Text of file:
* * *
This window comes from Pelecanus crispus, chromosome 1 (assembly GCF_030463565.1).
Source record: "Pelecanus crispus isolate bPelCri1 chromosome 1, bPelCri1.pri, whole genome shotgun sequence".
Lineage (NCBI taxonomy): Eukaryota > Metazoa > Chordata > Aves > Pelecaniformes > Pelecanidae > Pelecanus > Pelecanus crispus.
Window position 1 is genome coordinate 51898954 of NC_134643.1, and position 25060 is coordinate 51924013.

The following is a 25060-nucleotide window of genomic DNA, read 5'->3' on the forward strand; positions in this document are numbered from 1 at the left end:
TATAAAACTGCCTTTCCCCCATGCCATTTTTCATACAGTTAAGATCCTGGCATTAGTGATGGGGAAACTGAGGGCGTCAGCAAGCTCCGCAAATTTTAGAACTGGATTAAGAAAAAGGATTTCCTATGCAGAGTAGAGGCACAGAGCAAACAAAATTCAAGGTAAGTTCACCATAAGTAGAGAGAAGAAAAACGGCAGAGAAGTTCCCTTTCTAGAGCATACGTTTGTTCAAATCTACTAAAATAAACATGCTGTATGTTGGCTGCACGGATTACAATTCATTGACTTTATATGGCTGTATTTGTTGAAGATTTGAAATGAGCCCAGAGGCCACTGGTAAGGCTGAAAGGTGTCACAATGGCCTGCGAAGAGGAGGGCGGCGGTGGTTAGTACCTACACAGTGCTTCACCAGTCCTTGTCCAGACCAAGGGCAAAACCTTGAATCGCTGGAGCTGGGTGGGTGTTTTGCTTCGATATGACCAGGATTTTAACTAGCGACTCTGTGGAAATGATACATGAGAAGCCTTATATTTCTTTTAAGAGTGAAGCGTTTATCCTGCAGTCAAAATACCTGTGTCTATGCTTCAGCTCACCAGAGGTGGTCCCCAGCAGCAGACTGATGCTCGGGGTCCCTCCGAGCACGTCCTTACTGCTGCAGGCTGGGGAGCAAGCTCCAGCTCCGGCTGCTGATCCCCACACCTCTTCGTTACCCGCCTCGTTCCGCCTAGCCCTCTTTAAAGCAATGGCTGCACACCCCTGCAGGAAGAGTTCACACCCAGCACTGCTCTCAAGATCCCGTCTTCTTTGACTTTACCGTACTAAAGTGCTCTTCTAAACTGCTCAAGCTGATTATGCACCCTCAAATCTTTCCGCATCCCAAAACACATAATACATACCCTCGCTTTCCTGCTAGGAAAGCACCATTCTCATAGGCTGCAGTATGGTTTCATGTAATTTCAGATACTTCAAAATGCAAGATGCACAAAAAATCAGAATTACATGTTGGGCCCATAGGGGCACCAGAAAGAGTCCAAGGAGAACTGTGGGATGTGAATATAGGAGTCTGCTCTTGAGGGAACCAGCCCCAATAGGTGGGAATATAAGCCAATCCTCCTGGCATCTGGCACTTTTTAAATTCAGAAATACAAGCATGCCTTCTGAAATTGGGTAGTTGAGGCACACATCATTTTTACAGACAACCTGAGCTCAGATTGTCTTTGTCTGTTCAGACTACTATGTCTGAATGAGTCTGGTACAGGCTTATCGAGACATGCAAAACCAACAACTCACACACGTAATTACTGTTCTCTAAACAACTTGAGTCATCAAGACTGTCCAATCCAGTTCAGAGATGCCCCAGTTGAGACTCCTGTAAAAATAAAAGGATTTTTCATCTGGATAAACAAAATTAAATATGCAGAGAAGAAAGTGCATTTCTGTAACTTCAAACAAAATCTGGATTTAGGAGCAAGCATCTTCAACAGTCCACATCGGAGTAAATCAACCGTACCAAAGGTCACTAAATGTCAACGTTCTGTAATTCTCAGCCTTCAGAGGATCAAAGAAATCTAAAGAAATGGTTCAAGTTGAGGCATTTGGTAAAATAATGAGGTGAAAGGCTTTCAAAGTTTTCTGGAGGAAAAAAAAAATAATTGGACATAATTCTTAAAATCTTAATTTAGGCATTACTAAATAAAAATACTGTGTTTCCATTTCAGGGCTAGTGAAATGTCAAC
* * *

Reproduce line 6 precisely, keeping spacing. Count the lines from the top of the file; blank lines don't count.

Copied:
TATAAAACTGCCTTTCCCCCATGCCATTTTTCATACAGTTAAGATCCTGGCATTAGTGATGGGGAAACTGAGGGCGTCAGCAAGCTCCGCAAATTTTAGAACTGGATTAAGAAAAAGGATTTCCTATGCAGAGTAGAGGCACAGAGCAAACAAAATTCAAGGTAAGTTCACCATAAGTAGAGAGAAGAAAAACGGCAGAGAAGTTCCCTTTCTAGAGCATACGTTTGTTCAAATCTACTAAAATAAACATGCTGTATGTTGGCTGCACGGATTACAATTCATTGACTTTATATGGCTGTATTTGTTGAAGATTTGAAATGAGCCCAGAGGCCACTGGTAAGGCTGAAAGGTGTCACAATGGCCTGCGAAGAGGAGGGCGGCGGTGGTTAGTACCTACACAGTGCTTCACCAGTCCTTGTCCAGACCAAGGGCAAAACCTTGAATCGCTGGAGCTGGGTGGGTGTTTTGCTTCGATATGACCAGGATTTTAACTAGCGACTCTGTGGAAATGATACATGAGAAGCCTTATATTTCTTTTAAGAGTGAAGCGTTTATCCTGCAGTCAAAATACCTGTGTCTATGCTTCAGCTCACCAGAGGTGGTCCCCAGCAGCAGACTGATGCTCGGGGTCCCTCCGAGCACGTCCTTACTGCTGCAGGCTGGGGAGCAAGCTCCAGCTCCGGCTGCTGATCCCCACACCTCTTCGTTACCCGCCTCGTTCCGCCTAGCCCTCTTTAAAGCAATGGCTGCACACCCCTGCAGGAAGAGTTCACACCCAGCACTGCTCTCAAGATCCCGTCTTCTTTGACTTTACCGTACTAAAGTGCTCTTCTAAACTGCTCAAGCTGATTATGCACCCTCAAATCTTTCCGCATCCCAAAACACATAATACATACCCTCGCTTTCCTGCTAGGAAAGCACCATTCTCATAGGCTGCAGTATGGTTTCATGTAATTTCAGATACTTCAAAATGCAAGATGCACAAAAAATCAGAATTACATGTTGGGCCCATAGGGGCACCAGAAAGAGTCCAAGGAGAACTGTGGGATGTGAATATAGGAGTCTGCTCTTGAGGGAACCAGCCCCAATAGGTGGGAATATAAGCCAATCCTCCTGGCATCTGGCACTTTTTAAATTCAGAAATACAAGCATGCCTTCTGAAATTGGGTAGTTGAGGCACACATCATTTTTACAGACAACCTGAGCTCAGATTGTCTTTGTCTGTTCAGACTACTATGTCTGAATGAGTCTGGTACAGGCTTATCGAGACATGCAAAACCAACAACTCACACACGTAATTACTGTTCTCTAAACAACTTGAGTCATCAAGACTGTCCAATCCAGTTCAGAGATGCCCCAGTTGAGACTCCTGTAAAAATAAAAGGATTTTTCATCTGGATAAACAAAATTAAATATGCAGAGAAGAAAGTGCATTTCTGTAACTTCAAACAAAATCTGGATTTAGGAGCAAGCATCTTCAACAGTCCACATCGGAGTAAATCAACCGTACCAAAGGTCACTAAATGTCAACGTTCTGTAATTCTCAGCCTTCAGAGGATCAAAGAAATCTAAAGAAATGGTTCAAGTTGAGGCATTTGGTAAAATAATGAGGTGAAAGGCTTTCAAAGTTTTCTGGAGGAAAAAAAAAATAATTGGACATAATTCTTAAAATCTTAATTTAGGCATTACTAAATAAAAATACTGTGTTTCCATTTCAGGGCTAGTGAAATGTCAAC